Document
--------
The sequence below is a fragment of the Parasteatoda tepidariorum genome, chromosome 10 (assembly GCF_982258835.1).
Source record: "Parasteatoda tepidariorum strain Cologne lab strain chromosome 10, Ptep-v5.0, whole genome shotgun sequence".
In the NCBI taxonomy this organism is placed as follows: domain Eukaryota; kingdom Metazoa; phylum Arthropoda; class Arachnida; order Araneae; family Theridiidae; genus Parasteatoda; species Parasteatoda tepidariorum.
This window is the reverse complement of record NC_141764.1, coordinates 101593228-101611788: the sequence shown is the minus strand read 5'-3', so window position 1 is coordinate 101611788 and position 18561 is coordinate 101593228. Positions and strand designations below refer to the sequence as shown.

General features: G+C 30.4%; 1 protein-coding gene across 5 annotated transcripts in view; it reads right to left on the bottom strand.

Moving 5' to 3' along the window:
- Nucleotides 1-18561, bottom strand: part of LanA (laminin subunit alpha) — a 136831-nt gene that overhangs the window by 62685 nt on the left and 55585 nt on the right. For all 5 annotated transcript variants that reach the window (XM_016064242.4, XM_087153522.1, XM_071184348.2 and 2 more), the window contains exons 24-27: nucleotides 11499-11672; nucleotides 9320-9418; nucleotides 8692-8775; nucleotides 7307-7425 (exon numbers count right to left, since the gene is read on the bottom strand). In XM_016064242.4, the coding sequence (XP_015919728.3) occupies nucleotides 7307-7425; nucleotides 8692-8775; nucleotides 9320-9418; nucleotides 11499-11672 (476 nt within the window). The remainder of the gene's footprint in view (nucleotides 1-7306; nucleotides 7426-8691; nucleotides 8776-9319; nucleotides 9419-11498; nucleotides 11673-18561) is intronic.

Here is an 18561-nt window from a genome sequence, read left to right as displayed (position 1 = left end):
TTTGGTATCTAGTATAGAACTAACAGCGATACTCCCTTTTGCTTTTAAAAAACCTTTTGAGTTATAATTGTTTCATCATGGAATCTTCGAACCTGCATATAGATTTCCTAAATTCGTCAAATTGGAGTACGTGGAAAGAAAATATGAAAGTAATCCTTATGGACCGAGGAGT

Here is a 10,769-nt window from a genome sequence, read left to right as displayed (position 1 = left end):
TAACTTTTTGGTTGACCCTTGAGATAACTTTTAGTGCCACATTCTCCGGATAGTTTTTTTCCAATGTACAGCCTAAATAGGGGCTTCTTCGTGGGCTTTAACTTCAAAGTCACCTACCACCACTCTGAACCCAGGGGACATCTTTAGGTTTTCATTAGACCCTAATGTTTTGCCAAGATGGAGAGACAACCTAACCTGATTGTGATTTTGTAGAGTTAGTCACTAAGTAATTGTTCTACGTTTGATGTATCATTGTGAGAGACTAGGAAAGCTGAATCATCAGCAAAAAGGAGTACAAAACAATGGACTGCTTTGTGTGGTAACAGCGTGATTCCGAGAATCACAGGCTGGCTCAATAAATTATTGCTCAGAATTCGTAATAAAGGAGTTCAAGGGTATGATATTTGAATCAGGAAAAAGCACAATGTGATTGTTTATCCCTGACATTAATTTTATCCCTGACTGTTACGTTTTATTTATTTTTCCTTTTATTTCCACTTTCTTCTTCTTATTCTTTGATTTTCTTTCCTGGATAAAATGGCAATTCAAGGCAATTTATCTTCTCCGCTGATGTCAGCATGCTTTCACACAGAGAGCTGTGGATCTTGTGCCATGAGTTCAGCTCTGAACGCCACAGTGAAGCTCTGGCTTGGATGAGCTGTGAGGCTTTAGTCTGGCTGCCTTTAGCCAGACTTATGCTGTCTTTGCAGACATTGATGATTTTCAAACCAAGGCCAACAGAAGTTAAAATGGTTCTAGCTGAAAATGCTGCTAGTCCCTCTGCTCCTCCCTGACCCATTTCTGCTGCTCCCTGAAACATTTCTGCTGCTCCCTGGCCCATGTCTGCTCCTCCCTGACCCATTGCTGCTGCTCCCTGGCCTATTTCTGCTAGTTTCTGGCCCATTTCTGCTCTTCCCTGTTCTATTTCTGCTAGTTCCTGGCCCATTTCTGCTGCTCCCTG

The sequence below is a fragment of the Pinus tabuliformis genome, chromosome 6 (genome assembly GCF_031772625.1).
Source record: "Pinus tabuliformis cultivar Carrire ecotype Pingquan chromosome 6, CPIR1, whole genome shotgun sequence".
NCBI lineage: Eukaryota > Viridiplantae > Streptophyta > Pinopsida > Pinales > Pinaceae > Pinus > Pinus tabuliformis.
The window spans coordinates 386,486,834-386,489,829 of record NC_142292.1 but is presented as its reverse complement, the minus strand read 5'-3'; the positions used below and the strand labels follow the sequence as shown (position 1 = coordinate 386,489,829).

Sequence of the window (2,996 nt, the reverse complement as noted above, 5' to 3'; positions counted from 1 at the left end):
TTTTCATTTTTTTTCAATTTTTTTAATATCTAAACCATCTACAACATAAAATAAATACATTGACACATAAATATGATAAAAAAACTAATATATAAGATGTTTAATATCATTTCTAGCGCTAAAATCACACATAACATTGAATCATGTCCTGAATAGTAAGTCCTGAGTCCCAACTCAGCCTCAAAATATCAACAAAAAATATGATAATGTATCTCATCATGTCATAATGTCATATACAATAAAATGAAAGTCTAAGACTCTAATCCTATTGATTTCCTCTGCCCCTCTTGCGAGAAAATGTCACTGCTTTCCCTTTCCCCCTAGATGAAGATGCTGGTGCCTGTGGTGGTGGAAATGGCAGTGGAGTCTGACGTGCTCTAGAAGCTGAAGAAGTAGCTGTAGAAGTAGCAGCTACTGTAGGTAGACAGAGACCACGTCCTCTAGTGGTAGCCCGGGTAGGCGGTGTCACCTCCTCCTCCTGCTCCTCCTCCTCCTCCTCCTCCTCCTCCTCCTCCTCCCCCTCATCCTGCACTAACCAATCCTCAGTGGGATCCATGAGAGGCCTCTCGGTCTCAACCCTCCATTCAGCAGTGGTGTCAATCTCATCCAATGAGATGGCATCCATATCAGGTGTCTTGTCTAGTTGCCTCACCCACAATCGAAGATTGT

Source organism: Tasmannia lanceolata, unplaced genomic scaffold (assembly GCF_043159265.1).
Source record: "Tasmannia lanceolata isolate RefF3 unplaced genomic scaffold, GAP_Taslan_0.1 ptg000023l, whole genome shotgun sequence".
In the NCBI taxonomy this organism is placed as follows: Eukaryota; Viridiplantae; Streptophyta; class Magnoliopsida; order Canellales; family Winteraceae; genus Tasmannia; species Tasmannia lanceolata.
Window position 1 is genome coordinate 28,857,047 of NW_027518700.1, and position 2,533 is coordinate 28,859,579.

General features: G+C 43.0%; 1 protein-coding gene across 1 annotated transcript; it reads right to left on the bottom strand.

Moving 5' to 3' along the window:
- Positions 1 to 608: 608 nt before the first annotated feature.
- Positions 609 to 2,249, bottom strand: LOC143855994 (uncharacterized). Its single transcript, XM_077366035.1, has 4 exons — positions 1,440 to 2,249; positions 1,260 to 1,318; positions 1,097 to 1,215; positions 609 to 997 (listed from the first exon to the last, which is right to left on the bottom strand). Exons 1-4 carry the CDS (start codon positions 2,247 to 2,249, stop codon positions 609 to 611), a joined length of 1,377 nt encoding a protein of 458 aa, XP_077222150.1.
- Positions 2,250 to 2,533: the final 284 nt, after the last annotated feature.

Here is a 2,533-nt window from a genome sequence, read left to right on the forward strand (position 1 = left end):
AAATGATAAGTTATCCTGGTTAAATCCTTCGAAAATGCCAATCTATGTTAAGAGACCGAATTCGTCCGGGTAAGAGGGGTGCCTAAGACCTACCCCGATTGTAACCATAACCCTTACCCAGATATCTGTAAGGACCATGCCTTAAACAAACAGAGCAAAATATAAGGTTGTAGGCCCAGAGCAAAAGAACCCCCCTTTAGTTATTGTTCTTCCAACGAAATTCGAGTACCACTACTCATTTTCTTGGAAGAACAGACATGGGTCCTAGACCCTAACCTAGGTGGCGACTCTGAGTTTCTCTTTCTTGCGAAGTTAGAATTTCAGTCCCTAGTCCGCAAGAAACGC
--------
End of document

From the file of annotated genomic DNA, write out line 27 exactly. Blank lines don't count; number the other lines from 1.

Here is a 2,533-nt window from a genome sequence, read left to right on the forward strand (position 1 = left end):